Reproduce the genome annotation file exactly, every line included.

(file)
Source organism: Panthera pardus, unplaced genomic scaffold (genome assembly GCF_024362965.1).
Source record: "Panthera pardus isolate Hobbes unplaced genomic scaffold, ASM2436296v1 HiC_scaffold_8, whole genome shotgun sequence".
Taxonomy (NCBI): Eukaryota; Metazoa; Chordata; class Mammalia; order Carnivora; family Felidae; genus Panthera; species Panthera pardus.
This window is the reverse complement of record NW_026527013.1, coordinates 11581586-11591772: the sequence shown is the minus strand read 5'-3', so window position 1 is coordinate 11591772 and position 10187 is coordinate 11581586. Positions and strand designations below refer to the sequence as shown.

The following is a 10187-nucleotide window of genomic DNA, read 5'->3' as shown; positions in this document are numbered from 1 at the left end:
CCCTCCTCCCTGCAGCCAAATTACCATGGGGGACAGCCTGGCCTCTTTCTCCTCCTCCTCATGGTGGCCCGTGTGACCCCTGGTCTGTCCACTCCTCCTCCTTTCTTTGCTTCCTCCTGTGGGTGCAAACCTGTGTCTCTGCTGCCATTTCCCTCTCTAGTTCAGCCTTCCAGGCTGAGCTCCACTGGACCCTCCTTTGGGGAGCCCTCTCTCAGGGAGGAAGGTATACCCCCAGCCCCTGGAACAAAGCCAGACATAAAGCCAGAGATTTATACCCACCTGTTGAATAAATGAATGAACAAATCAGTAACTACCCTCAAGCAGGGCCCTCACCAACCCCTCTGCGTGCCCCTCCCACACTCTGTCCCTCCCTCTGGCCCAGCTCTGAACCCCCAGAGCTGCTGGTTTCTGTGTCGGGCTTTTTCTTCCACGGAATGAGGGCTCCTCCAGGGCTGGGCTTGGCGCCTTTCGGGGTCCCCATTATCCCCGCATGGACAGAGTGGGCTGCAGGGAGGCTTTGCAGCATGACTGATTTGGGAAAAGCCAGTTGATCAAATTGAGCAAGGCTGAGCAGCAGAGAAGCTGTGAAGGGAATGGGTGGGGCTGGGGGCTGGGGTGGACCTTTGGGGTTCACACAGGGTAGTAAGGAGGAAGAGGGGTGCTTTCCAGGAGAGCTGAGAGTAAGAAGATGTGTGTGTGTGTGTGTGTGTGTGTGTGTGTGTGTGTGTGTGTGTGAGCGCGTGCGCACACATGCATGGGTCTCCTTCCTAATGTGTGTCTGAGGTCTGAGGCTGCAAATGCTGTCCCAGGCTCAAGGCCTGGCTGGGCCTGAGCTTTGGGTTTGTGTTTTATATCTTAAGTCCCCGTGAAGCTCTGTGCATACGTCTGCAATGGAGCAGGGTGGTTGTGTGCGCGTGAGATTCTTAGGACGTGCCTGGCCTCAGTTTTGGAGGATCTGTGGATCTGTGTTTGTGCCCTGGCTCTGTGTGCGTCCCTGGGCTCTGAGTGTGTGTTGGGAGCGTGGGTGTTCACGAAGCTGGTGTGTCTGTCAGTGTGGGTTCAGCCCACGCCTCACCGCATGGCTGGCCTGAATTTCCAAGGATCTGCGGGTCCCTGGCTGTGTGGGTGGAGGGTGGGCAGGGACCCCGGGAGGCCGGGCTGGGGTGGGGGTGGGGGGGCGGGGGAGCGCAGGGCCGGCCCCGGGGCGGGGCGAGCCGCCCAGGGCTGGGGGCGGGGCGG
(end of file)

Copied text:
Source organism: Panthera pardus, unplaced genomic scaffold (genome assembly GCF_024362965.1).
Source record: "Panthera pardus isolate Hobbes unplaced genomic scaffold, ASM2436296v1 HiC_scaffold_8, whole genome shotgun sequence".
Taxonomy (NCBI): Eukaryota; Metazoa; Chordata; class Mammalia; order Carnivora; family Felidae; genus Panthera; species Panthera pardus.
This window is the reverse complement of record NW_026527013.1, coordinates 11581586-11591772: the sequence shown is the minus strand read 5'-3', so window position 1 is coordinate 11591772 and position 10187 is coordinate 11581586. Positions and strand designations below refer to the sequence as shown.

The following is a 10187-nucleotide window of genomic DNA, read 5'->3' as shown; positions in this document are numbered from 1 at the left end:
CCCTCCTCCCTGCAGCCAAATTACCATGGGGGACAGCCTGGCCTCTTTCTCCTCCTCCTCATGGTGGCCCGTGTGACCCCTGGTCTGTCCACTCCTCCTCCTTTCTTTGCTTCCTCCTGTGGGTGCAAACCTGTGTCTCTGCTGCCATTTCCCTCTCTAGTTCAGCCTTCCAGGCTGAGCTCCACTGGACCCTCCTTTGGGGAGCCCTCTCTCAGGGAGGAAGGTATACCCCCAGCCCCTGGAACAAAGCCAGACATAAAGCCAGAGATTTATACCCACCTGTTGAATAAATGAATGAACAAATCAGTAACTACCCTCAAGCAGGGCCCTCACCAACCCCTCTGCGTGCCCCTCCCACACTCTGTCCCTCCCTCTGGCCCAGCTCTGAACCCCCAGAGCTGCTGGTTTCTGTGTCGGGCTTTTTCTTCCACGGAATGAGGGCTCCTCCAGGGCTGGGCTTGGCGCCTTTCGGGGTCCCCATTATCCCCGCATGGACAGAGTGGGCTGCAGGGAGGCTTTGCAGCATGACTGATTTGGGAAAAGCCAGTTGATCAAATTGAGCAAGGCTGAGCAGCAGAGAAGCTGTGAAGGGAATGGGTGGGGCTGGGGGCTGGGGTGGACCTTTGGGGTTCACACAGGGTAGTAAGGAGGAAGAGGGGTGCTTTCCAGGAGAGCTGAGAGTAAGAAGATGTGTGTGTGTGTGTGTGTGTGTGTGTGTGTGTGTGTGTGTGTGTGAGCGCGTGCGCACACATGCATGGGTCTCCTTCCTAATGTGTGTCTGAGGTCTGAGGCTGCAAATGCTGTCCCAGGCTCAAGGCCTGGCTGGGCCTGAGCTTTGGGTTTGTGTTTTATATCTTAAGTCCCCGTGAAGCTCTGTGCATACGTCTGCAATGGAGCAGGGTGGTTGTGTGCGCGTGAGATTCTTAGGACGTGCCTGGCCTCAGTTTTGGAGGATCTGTGGATCTGTGTTTGTGCCCTGGCTCTGTGTGCGTCCCTGGGCTCTGAGTGTGTGTTGGGAGCGTGGGTGTTCACGAAGCTGGTGTGTCTGTCAGTGTGGGTTCAGCCCACGCCTCACCGCATGGCTGGCCTGAATTTCCAAGGATCTGCGGGTCCCTGGCTGTGTGGGTGGAGGGTGGGCAGGGACCCCGGGAGGCCGGGCTGGGGTGGGGGTGGGGGGGCGGGGGAGCGCAGGGCCGGCCCCGGGGCGGGGCGAGCCGCCCAGGGCTGGGGGCGGGGCGG